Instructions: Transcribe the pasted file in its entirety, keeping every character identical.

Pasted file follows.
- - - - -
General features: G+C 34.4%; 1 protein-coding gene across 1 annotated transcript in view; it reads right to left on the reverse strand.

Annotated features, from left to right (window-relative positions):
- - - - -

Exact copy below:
General features: G+C 34.4%; 1 protein-coding gene across 1 annotated transcript in view; it reads right to left on the reverse strand.

Annotated features, from left to right (window-relative positions):